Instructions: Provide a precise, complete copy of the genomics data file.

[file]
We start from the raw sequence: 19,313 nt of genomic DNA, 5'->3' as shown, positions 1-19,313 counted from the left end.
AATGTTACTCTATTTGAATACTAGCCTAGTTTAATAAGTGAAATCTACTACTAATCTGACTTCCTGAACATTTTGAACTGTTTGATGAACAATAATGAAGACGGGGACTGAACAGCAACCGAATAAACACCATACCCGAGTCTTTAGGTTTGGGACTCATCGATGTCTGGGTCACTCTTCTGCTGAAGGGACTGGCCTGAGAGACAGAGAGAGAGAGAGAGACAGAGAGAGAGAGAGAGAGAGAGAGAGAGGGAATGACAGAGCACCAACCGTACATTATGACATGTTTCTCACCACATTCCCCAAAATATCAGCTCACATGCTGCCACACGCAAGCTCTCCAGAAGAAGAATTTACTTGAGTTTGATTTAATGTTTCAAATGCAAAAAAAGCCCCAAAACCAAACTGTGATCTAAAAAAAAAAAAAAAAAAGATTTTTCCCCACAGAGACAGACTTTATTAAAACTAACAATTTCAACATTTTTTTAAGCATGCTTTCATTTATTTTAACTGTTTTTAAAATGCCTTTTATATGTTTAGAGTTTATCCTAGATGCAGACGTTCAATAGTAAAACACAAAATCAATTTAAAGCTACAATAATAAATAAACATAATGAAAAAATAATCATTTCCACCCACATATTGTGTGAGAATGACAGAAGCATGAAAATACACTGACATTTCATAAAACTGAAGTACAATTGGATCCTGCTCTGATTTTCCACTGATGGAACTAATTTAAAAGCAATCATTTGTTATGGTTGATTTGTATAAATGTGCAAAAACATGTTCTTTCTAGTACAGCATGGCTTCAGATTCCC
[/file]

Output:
We start from the raw sequence: 19,313 nt of genomic DNA, 5'->3' as shown, positions 1-19,313 counted from the left end.
AATGTTACTCTATTTGAATACTAGCCTAGTTTAATAAGTGAAATCTACTACTAATCTGACTTCCTGAACATTTTGAACTGTTTGATGAACAATAATGAAGACGGGGACTGAACAGCAACCGAATAAACACCATACCCGAGTCTTTAGGTTTGGGACTCATCGATGTCTGGGTCACTCTTCTGCTGAAGGGACTGGCCTGAGAGACAGAGAGAGAGAGAGAGACAGAGAGAGAGAGAGAGAGAGAGAGAGAGGGAATGACAGAGCACCAACCGTACATTATGACATGTTTCTCACCACATTCCCCAAAATATCAGCTCACATGCTGCCACACGCAAGCTCTCCAGAAGAAGAATTTACTTGAGTTTGATTTAATGTTTCAAATGCAAAAAAAGCCCCAAAACCAAACTGTGATCTAAAAAAAAAAAAAAAAAAGATTTTTCCCCACAGAGACAGACTTTATTAAAACTAACAATTTCAACATTTTTTTAAGCATGCTTTCATTTATTTTAACTGTTTTTAAAATGCCTTTTATATGTTTAGAGTTTATCCTAGATGCAGACGTTCAATAGTAAAACACAAAATCAATTTAAAGCTACAATAATAAATAAACATAATGAAAAAATAATCATTTCCACCCACATATTGTGTGAGAATGACAGAAGCATGAAAATACACTGACATTTCATAAAACTGAAGTACAATTGGATCCTGCTCTGATTTTCCACTGATGGAACTAATTTAAAAGCAATCATTTGTTATGGTTGATTTGTATAAATGTGCAAAAACATGTTCTTTCTAGTACAGCATGGCTTCAGATTCCC